Just days before the Kitsilano Coast Guard Station was closed to save money, the federal Conservative government announced it would spend twice the station’s annual budget on grants to create a more efficient garbage truck.

The garbage truck grant was part of an apparent spending spree by government MPs, who announced a range of new funding across Canada that, were it redirected, could keep the base open for decades.

Critics, including B.C. Premier Christy Clark, have charged that closing the base could be fatal for mariners who may need help.

“There are lives in the balance and we are going to fight to keep that open. If they think the fight is over, it ain’t over,” Clark said Wednesday afternoon.

Ottawa has estimated that closing the base will save some $900,000 a year, but International Trade Minister Ed Fast denied that the Conservatives' other expenditures, including $5 million allotted for a new Office of Religions Freedom, represent a lack of proper priorities.

“I don’t think you want to compare apples and oranges, and I don’t want to accept the assumption that safety on the West Coast is compromised,” said Fast.

The government is replacing the Kitsilano station with a hovercraft operating from a Richmond base. The government says there will be no impact on the safety of English Bay, a heavily used recreational area, or the Port of Vancouver.

Clark told reporters that no one in the provincial government had been informed the base would close on Tuesday, the same day the provincial budget was announced. The Kits station was expected to close in the spring.

“They gave us absolutely no advance warning that was going to happen yesterday, and that was wrong,” she said.

Vancouver Mayor Gregor Robertson said the city was also caught off guard.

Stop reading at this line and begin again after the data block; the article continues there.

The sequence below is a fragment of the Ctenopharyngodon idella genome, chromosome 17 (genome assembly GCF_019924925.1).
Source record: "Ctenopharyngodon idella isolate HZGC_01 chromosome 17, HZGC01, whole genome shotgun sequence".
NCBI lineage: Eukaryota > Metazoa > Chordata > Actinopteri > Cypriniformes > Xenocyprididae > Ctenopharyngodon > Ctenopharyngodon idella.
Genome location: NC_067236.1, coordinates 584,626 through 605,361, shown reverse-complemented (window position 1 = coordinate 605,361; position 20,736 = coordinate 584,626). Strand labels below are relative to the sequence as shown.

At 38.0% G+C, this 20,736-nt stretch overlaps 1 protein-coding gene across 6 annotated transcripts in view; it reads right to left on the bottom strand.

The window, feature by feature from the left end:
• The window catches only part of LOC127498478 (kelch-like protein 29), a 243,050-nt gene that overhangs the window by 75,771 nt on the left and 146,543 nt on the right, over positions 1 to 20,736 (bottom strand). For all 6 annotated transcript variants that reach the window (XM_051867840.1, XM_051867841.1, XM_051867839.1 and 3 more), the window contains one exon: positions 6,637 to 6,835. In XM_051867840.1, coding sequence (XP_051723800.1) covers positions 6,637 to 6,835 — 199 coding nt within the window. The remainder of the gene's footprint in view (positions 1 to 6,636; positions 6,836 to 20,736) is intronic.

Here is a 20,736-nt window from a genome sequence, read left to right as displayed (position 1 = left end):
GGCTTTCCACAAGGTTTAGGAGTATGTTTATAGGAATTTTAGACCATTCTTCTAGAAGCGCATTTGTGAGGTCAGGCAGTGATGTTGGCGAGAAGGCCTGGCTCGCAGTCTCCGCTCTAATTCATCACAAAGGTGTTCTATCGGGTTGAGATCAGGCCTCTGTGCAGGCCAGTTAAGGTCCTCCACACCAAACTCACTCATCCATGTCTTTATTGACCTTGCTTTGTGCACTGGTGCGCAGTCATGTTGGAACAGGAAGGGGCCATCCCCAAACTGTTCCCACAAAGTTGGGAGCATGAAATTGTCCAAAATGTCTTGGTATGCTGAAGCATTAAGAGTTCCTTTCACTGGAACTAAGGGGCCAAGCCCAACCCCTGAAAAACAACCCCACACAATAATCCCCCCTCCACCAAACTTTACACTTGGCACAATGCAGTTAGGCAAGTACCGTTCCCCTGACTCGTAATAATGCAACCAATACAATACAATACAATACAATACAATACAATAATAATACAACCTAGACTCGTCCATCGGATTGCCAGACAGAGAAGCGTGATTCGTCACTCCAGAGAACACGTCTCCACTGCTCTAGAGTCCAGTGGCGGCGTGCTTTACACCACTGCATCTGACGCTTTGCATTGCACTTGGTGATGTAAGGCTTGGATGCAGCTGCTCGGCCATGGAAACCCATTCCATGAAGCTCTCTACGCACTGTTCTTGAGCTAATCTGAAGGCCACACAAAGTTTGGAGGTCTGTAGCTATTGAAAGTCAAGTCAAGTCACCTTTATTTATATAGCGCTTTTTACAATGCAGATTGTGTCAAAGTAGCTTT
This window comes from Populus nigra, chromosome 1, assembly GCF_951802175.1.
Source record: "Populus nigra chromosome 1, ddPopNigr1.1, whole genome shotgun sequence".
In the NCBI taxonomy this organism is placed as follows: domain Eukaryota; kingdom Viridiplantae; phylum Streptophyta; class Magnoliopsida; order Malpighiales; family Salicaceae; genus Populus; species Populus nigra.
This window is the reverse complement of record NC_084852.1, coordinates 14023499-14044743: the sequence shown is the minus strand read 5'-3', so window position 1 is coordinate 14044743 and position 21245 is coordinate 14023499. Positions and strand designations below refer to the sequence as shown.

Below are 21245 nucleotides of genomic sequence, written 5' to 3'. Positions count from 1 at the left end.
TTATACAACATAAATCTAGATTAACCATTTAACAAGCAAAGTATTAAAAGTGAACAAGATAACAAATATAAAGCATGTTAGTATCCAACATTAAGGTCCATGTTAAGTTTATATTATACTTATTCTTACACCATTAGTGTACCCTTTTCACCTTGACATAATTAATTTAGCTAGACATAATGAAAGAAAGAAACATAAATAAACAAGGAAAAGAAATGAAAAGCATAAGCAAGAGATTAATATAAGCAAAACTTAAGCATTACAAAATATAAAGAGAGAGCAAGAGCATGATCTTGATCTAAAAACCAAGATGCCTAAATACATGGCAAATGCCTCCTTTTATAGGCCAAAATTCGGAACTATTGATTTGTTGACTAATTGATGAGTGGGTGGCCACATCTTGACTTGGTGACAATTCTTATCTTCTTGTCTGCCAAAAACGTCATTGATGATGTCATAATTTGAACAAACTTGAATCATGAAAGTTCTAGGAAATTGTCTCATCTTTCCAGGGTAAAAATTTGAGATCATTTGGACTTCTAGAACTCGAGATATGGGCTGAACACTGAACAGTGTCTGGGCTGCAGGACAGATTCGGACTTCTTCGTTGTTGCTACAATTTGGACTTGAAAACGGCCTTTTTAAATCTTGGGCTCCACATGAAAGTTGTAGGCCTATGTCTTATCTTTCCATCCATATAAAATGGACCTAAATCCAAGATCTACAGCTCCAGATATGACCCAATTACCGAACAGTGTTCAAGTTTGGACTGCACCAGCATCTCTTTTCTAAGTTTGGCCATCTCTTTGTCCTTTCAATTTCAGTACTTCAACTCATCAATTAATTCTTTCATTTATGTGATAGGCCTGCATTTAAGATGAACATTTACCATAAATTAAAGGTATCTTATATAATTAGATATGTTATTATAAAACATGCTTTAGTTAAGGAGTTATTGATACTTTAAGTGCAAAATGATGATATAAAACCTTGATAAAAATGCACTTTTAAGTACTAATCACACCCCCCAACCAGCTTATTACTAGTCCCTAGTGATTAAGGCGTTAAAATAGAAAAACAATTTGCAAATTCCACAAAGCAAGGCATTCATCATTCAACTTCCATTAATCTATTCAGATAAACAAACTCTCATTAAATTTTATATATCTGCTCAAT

“It’s a huge, huge disappointment. It came as a big surprise for us,” he said.

Critics say the estimated savings don’t seem substantial when compared to a number of recent funding announcements made by Ottawa.

On Feb 15, the Canadian government gave $1.8 million to Montreal-based company Effenco Development to develop “Engine-Off” technology that could allow garbage trucks to operate hydraulic pumps without running the engine.

Some $3 million was given to fund a new art exhibit in Montreal, more than three times the base’s annual funding.

About $10 million was announced to renovate a recreation centre in Medicine Hat, Alberta, more than 10 times the base’s annual funding.

Annual funding of $5 million a year was announced to fund the Office of Religious Freedom, which would keep the Kits station running for at least five years. That office is established to monitor the safety of religious minorities around the world.

Yesterday alone, one estimate was that 33 cheques had been handed out by Conservative MPs for a total of $15 million – enough to keep the base open for almost two decades.

Fast, who was speaking after a media availability on a different subject, said that he believed the Office of Religious Freedom was an important policy objective.

He believed there would be no impact on safety and that the coastline would be well-protected by the hovercraft.

“I can assure you we will continue to focus on the capacity required to keep Canadians safe,” Fast said.

He referred questions about the timing of the Kits base shutdown to MP James Moore, who did not return calls.